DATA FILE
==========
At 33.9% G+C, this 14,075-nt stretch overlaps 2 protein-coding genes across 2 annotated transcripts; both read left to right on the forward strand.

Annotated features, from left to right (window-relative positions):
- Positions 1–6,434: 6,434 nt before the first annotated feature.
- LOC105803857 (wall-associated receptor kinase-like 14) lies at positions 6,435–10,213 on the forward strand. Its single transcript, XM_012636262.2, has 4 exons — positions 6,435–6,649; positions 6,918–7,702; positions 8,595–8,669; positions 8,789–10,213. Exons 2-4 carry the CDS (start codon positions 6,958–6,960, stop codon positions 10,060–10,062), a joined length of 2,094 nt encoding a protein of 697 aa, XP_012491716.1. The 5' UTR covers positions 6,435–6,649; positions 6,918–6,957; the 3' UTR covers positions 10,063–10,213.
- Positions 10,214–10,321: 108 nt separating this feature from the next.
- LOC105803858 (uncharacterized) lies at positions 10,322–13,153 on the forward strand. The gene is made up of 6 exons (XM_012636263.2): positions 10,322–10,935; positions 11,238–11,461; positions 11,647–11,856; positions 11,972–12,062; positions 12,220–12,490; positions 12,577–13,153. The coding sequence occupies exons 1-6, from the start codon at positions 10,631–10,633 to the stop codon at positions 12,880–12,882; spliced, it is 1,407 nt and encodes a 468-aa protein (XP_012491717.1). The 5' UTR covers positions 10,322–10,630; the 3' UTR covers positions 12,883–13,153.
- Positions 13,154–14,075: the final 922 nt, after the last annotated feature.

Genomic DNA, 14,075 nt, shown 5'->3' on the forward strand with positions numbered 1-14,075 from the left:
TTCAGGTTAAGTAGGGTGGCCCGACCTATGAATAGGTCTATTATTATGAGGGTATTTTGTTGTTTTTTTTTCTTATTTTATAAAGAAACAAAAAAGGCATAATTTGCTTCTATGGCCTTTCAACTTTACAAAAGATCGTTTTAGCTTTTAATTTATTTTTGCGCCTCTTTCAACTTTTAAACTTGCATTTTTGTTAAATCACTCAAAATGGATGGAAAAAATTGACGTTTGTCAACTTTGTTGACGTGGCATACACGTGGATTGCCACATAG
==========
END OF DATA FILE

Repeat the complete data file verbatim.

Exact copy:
At 33.9% G+C, this 14,075-nt stretch overlaps 2 protein-coding genes across 2 annotated transcripts; both read left to right on the forward strand.

Annotated features, from left to right (window-relative positions):
- Positions 1–6,434: 6,434 nt before the first annotated feature.
- LOC105803857 (wall-associated receptor kinase-like 14) lies at positions 6,435–10,213 on the forward strand. Its single transcript, XM_012636262.2, has 4 exons — positions 6,435–6,649; positions 6,918–7,702; positions 8,595–8,669; positions 8,789–10,213. Exons 2-4 carry the CDS (start codon positions 6,958–6,960, stop codon positions 10,060–10,062), a joined length of 2,094 nt encoding a protein of 697 aa, XP_012491716.1. The 5' UTR covers positions 6,435–6,649; positions 6,918–6,957; the 3' UTR covers positions 10,063–10,213.
- Positions 10,214–10,321: 108 nt separating this feature from the next.
- LOC105803858 (uncharacterized) lies at positions 10,322–13,153 on the forward strand. The gene is made up of 6 exons (XM_012636263.2): positions 10,322–10,935; positions 11,238–11,461; positions 11,647–11,856; positions 11,972–12,062; positions 12,220–12,490; positions 12,577–13,153. The coding sequence occupies exons 1-6, from the start codon at positions 10,631–10,633 to the stop codon at positions 12,880–12,882; spliced, it is 1,407 nt and encodes a 468-aa protein (XP_012491717.1). The 5' UTR covers positions 10,322–10,630; the 3' UTR covers positions 12,883–13,153.
- Positions 13,154–14,075: the final 922 nt, after the last annotated feature.

Genomic DNA, 14,075 nt, shown 5'->3' on the forward strand with positions numbered 1-14,075 from the left:
TTCAGGTTAAGTAGGGTGGCCCGACCTATGAATAGGTCTATTATTATGAGGGTATTTTGTTGTTTTTTTTTCTTATTTTATAAAGAAACAAAAAAGGCATAATTTGCTTCTATGGCCTTTCAACTTTACAAAAGATCGTTTTAGCTTTTAATTTATTTTTGCGCCTCTTTCAACTTTTAAACTTGCATTTTTGTTAAATCACTCAAAATGGATGGAAAAAATTGACGTTTGTCAACTTTGTTGACGTGGCATACACGTGGATTGCCACATAG